The U.S. Department of Agriculture has acknowledged it erred in June by removing from a Baldwin park 86 Canada geese that were later euthanized.
The federal agency cited an "administrative error" in "misunderstanding" that the South Shore park was not close enough to JFK Airport to warrant action, according to officials and documents.
In a letter to Nassau County, the agriculture department said it uses a 7-mile radius for JFK Airport for removing birds in an effort to prevent bird strikes, and the distance from Milburn Pond Park in Baldwin to the Queens airport was farther than that. Distances can vary with each airport.
The department also can remove geese regardless of their proximity to airports by acting on concerns about safety, health, contamination or property damage, said Tanya Espinosa, a spokeswoman for the USDA's Animal and Plant Health Inspection Service.
In a July letter to Brian Schneider, Nassau deputy county executive for parks and public works, William F. Wilmoth, assistant state director for Wildlife Services, said, "As in recent years, this work was conducted at several other Nassau County Parks within 7 miles of JFK Airport with the goal of reducing the hazard to aircraft posed by resident Canada geese. When we reached out to the Parks Department this year for Milburn Pond Park, it was with the understanding that it was a park within the 7-mile radius. However, we erred in this understanding and apologize for any confusion this may have led to within your department and with Nassau County residents."
The Wildlife Service division of the USDA-APHIS has had permission to enter Milburn since 2016, when the county's parks department signed off on a work order to provide "wildlife damage management" there.
The document permits such tactics for the species as "handcaught/gathered" as well as use of "coral traps" and "hand tools." The document lists Canada geese, mute swans, American Kestrel falcons and red-tailed hawks.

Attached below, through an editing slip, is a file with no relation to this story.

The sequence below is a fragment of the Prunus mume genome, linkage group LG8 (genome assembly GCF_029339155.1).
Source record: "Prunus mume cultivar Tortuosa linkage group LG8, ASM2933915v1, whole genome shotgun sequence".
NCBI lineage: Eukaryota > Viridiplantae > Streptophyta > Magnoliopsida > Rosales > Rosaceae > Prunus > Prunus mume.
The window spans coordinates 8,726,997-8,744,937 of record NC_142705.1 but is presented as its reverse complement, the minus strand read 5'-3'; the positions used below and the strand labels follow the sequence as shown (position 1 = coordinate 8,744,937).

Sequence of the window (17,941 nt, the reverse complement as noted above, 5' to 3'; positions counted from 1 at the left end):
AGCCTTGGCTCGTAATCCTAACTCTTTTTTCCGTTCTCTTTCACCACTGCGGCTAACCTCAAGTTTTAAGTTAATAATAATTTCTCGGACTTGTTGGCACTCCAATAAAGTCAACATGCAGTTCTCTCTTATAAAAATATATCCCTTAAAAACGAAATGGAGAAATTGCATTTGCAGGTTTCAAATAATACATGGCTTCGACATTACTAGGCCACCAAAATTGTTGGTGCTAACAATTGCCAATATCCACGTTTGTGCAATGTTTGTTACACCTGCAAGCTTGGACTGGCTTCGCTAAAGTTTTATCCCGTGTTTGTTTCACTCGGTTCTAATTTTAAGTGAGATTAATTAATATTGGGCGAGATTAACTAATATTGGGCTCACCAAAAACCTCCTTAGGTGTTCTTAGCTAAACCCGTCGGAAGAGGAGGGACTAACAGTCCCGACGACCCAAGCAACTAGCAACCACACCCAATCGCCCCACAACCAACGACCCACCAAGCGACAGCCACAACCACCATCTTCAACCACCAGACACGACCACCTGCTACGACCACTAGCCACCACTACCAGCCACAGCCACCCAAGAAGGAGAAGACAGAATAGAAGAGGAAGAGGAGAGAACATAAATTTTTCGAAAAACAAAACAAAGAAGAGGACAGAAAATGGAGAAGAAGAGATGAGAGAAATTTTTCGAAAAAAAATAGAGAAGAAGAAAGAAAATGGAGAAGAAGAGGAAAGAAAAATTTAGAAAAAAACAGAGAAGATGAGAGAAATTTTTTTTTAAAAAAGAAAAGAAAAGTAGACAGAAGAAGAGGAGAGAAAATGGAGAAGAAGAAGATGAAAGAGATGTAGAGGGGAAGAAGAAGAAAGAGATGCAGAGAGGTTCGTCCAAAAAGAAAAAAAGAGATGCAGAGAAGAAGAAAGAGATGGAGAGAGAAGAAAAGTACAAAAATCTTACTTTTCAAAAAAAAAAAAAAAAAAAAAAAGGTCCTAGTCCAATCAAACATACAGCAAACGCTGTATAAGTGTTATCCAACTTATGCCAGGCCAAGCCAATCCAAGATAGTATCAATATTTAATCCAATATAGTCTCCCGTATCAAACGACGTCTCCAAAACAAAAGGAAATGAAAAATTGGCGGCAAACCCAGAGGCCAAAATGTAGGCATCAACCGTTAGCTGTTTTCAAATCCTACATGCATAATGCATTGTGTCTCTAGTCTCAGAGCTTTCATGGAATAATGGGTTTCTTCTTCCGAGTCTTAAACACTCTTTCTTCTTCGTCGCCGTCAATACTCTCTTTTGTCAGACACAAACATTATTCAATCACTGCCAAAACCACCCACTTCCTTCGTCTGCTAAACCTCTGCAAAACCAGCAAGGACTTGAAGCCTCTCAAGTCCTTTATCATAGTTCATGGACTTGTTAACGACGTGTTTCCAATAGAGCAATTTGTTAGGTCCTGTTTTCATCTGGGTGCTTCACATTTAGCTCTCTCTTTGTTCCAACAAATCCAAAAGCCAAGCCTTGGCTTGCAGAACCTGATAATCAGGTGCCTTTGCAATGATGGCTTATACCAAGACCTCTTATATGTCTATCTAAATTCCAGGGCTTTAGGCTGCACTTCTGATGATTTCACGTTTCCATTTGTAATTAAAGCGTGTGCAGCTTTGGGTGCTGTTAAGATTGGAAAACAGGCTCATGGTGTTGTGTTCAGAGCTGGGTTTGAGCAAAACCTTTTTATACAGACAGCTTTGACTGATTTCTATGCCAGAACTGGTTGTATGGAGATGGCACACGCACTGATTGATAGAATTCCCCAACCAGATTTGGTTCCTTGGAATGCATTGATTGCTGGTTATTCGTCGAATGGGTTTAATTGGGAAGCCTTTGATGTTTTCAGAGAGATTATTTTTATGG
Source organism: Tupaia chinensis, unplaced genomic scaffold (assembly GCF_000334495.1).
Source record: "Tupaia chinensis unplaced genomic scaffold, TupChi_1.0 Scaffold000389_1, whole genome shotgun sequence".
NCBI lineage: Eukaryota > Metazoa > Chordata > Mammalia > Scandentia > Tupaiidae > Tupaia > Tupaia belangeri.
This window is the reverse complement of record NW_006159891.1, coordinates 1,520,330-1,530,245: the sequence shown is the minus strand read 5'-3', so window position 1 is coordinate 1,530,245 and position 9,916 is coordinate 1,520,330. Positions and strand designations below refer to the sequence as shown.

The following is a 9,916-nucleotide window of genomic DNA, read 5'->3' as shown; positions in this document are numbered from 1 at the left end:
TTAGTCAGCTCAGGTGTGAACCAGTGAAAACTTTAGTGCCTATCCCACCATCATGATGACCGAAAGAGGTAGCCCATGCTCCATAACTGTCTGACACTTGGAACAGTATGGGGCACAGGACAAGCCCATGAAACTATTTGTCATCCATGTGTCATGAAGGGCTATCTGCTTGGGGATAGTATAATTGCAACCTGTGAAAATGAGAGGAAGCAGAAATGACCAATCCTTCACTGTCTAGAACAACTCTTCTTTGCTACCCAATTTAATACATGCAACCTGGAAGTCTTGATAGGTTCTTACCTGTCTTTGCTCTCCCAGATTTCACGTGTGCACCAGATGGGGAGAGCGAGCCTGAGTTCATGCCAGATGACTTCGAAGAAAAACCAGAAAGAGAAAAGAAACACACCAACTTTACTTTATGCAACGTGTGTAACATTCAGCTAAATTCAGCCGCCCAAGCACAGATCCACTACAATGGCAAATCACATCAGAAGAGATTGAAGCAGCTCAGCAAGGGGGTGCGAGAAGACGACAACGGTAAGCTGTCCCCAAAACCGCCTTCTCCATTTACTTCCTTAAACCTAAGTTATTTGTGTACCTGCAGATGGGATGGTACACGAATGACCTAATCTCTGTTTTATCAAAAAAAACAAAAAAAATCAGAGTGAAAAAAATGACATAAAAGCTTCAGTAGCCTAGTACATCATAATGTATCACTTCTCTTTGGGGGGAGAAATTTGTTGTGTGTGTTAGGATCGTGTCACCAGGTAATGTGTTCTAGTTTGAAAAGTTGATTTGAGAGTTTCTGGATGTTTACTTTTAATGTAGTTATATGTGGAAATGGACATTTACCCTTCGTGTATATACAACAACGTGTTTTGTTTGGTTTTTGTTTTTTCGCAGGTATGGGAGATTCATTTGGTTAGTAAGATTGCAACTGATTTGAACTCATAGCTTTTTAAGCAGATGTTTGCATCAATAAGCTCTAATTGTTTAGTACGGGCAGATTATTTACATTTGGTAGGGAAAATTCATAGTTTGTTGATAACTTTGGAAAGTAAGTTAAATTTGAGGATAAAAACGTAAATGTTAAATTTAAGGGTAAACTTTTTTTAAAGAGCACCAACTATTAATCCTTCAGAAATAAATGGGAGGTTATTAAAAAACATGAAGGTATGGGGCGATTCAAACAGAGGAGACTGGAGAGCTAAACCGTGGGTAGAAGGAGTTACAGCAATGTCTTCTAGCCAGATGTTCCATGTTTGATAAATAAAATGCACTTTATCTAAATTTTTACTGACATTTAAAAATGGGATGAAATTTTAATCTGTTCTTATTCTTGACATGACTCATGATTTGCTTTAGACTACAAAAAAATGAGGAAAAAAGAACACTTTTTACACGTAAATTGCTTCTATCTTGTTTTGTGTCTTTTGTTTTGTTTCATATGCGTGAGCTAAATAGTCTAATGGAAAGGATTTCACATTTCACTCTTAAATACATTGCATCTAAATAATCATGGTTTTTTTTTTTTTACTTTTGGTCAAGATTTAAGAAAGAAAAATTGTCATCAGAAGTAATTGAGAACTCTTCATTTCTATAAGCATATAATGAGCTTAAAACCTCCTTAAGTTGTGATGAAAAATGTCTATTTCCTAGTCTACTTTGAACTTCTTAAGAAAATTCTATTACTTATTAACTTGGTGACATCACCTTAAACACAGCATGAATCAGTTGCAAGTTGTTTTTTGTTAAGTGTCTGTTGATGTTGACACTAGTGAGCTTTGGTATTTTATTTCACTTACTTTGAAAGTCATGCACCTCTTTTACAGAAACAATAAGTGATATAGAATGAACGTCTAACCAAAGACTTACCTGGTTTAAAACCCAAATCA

It included the signature of a representative of the parks department under the administration of former County Executive Edward Mangano. Permission for USDA management of the parks did not require approval of the county legislature.
Nassau County rescinded the agreement after it "it came to the county's attention" that the park was more than 7 miles from JFK Airport, said Mike Fricchione, a spokesman for the administration of County Executive Laura Curran, who took office in 2018. Fricchione said the South Shore Audubon Society had asked the county to look into the geese removal at Milburn.
"When it came to the County’s attention that the park was outside of the 7-mile JFK Airport radius, the agreement was rescinded and the error was brought to the attention of the USDA, which has since taken responsibility for the oversight,” Fricchione said in a statement.
Espinosa said no laws were broken in the removal of the geese.
"The geese were taken to the processor where they were humanely euthanized and processed for consumption and the meat was provided to local food banks. Wildlife Services did not euthanize the geese," she said.